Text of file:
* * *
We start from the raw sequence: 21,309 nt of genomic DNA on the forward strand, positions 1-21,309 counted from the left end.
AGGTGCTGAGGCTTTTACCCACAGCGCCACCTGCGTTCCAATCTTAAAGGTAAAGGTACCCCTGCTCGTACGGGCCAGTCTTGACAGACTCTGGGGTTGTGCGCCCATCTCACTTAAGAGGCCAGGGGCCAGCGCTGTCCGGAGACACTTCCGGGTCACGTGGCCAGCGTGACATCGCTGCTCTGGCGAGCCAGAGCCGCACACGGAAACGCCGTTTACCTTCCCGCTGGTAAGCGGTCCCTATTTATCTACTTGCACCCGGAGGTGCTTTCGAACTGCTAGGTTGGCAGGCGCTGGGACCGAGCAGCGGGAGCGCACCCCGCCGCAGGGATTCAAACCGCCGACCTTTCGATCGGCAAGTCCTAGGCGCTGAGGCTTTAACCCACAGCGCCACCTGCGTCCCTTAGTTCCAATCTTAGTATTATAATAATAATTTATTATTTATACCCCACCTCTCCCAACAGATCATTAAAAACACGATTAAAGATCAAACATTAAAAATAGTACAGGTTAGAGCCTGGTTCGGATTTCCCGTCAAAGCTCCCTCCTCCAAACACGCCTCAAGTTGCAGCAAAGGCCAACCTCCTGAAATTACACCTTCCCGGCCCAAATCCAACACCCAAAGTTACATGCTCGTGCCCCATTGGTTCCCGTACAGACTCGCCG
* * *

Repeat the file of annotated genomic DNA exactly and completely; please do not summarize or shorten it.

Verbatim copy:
We start from the raw sequence: 21,309 nt of genomic DNA on the forward strand, positions 1-21,309 counted from the left end.
AGGTGCTGAGGCTTTTACCCACAGCGCCACCTGCGTTCCAATCTTAAAGGTAAAGGTACCCCTGCTCGTACGGGCCAGTCTTGACAGACTCTGGGGTTGTGCGCCCATCTCACTTAAGAGGCCAGGGGCCAGCGCTGTCCGGAGACACTTCCGGGTCACGTGGCCAGCGTGACATCGCTGCTCTGGCGAGCCAGAGCCGCACACGGAAACGCCGTTTACCTTCCCGCTGGTAAGCGGTCCCTATTTATCTACTTGCACCCGGAGGTGCTTTCGAACTGCTAGGTTGGCAGGCGCTGGGACCGAGCAGCGGGAGCGCACCCCGCCGCAGGGATTCAAACCGCCGACCTTTCGATCGGCAAGTCCTAGGCGCTGAGGCTTTAACCCACAGCGCCACCTGCGTCCCTTAGTTCCAATCTTAGTATTATAATAATAATTTATTATTTATACCCCACCTCTCCCAACAGATCATTAAAAACACGATTAAAGATCAAACATTAAAAATAGTACAGGTTAGAGCCTGGTTCGGATTTCCCGTCAAAGCTCCCTCCTCCAAACACGCCTCAAGTTGCAGCAAAGGCCAACCTCCTGAAATTACACCTTCCCGGCCCAAATCCAACACCCAAAGTTACATGCTCGTGCCCCATTGGTTCCCGTACAGACTCGCCG